Have a look at my video to retrace the steps and see how squishy they are!
Use of these balloon fidget toys should always be supervised especially over time with the wear and tear of the balloon. The length of time each balloon will last, will depend on the quality of the balloon and how often it is played with. You could try adding a second balloon over the first to provide some longevity. These balloon fidgets are not suitable for children who are mouthing toys and objects. They are also not suitable for children under 12 months of age.
These balloon fidgets provide sensory input for a child who needs to fidget. They also make great ways to warm up your child's hands ready for writing or cutting. They are perfect little stress balls and they are also heaps of FUN!
I love these balloon fidgets! I hope you do too!
Have you made a balloon fidget yet? Let me know if you try one of these!
Don't forget to share this article with your friends and family if you think they will like these balloon fidgets too!
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Last week we looked at the gross motor skills involved with page stabilization. If you missed it, catch up on it here (Gross motor skills needed for page stabilization during writing)!
But what if your child is still struggling to hold their paper whilst they write or draw?
I was recently introduced to the Stay Put Mat: Non Slip Writing Aid!
The Stay Put Mat:Non Slip Writing Aid was designed by a mom to help manage slipping papers on a table. The Stay Put Mat:Non Slip Writing Aid consists of a magnetic frame made on a non-slip base. It is durable and lightweight and easy to transport around (so important for a mobile OT)!
I have been testing the Stay Put Mat:Non Slip Writing Aid in my OT sessions and these are my favorite ways to use this non-slip mat!
I especially love how the page does not get marked with use in the Stay Put Mat. There are no tape marks or blue-tak stains. There are no rips, tears or creases either!
Who would benefit from use of the Stay Put Mat:Non Slip Writing Aid?
The Stay Put Mat:Non Slip Writing Aid provides an innovative attractive way to compensate for difficulties with page stabilization.
It would benefit:
Occupational Therapists will find this mat invaluable!
For more information bout the Stay Put Mat: Non Slip Writing Aid, visit the website "STAY PUT MAT"!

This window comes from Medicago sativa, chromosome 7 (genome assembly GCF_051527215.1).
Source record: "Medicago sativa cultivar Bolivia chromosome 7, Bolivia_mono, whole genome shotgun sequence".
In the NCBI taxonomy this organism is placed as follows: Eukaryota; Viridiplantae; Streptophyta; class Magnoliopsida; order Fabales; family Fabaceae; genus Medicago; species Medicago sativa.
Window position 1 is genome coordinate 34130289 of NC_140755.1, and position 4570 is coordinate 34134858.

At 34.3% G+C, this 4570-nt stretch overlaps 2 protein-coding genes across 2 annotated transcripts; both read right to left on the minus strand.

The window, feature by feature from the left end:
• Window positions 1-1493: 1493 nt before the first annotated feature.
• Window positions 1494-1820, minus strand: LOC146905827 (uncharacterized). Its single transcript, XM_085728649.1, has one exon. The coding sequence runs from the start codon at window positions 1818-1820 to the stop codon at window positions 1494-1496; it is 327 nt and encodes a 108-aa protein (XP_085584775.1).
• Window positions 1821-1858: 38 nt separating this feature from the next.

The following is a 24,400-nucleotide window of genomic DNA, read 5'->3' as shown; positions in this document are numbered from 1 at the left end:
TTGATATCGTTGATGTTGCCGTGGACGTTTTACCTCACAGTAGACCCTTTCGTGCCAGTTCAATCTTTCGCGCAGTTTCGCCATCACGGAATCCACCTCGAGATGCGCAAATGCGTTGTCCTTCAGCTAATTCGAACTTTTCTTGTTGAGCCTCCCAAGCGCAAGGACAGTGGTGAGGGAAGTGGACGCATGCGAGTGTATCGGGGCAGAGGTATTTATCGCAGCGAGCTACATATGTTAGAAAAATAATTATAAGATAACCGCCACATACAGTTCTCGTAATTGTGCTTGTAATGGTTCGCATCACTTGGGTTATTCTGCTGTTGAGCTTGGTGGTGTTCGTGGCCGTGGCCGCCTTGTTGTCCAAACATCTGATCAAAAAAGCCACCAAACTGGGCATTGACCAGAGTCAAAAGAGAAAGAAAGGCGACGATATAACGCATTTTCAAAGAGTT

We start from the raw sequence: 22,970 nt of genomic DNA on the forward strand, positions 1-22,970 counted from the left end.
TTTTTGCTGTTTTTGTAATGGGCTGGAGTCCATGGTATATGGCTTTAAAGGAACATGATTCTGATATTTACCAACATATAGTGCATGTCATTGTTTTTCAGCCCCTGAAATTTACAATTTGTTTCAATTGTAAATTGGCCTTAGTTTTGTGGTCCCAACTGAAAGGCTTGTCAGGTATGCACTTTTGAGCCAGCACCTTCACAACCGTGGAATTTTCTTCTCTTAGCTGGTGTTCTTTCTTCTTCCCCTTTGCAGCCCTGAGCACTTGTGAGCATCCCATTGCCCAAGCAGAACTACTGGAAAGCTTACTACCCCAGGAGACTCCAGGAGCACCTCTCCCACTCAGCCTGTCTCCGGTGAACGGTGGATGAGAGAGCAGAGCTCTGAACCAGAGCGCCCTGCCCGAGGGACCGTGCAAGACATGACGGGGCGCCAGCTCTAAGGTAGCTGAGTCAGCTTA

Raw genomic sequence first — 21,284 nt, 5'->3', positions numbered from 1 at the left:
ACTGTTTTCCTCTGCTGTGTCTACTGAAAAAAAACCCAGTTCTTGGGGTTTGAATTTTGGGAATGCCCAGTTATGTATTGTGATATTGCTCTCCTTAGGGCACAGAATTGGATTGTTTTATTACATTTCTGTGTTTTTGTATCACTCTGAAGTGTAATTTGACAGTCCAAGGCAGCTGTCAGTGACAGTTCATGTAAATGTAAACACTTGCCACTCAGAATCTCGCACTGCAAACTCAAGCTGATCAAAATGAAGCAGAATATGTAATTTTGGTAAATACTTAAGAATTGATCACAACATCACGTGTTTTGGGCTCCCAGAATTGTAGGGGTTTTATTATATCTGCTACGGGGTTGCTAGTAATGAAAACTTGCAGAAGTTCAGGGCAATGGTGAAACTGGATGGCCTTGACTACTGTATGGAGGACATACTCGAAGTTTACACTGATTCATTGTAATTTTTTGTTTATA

Have you tried this mat?
Disclosure: This product was gifted to Your Kids OT for the purposes of a review. Reviews and endorsements of products will only be made based on my expertise and personal opinion; and deemed worthy of such endorsement. The opinions shared in sponsored content will always be my own and not that of the advertising company or brand.
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Put your left hand on the page and have your right hand do the "writing".
Hold the page not your head.
Don't let your page wiggle!
Do these phrases sound familiar to you? There are some kids who can't seem to hold their page still on the table. The paper flies off the table, moves as it is being written on or even gets crumpled under their hand.
This makes drawing and writing really tricky!
Ideally at the table, children use their dominant hand to hold a writing implement and use their non-dominant hand to stabilize the page they are working on. They provide just enough pressure so that the page does not move. The dominant forearm also rests on the page with their fingers and hands controlling the pencil.
Did you know that the ability to stabilize a page on the table may be due to core muscle weakness, poor bilateral coordination and poor shoulder stability?
Core Muscle Weakness
Core muscles can be considered "as the sturdy central link in the chain connecting your upper and lower body".* Core muscles describe both the muscles which assist with stability as well as those which enable trunk movement. **
What you might see in the classroom:
Have a look at OT MOM LEARNING ACTIVITIES CORE EXERCISES FOR KIDS for some great suggestions to help with core muscle weakness.
Bilateral coordination/integration is the ability to use both sides of the body at the same time in a coordinated way.
What you might see in the classroom:
Read more aboutbilateral coordination HERE or obtain a copy of the bilateral integration reference sheet with over 50 activity suggestions HERE !
Shoulder stability refers to the ability to contract (pull together) the muscles on either side of the shoulder joint to hold the shoulder steady. This allows the arm to be held in different positions while the forearm and hand do an activity. ***
What you might see in the classroom:
A child with poor shoulder stability may use their whole arm to control their pencil rather than using their fingers.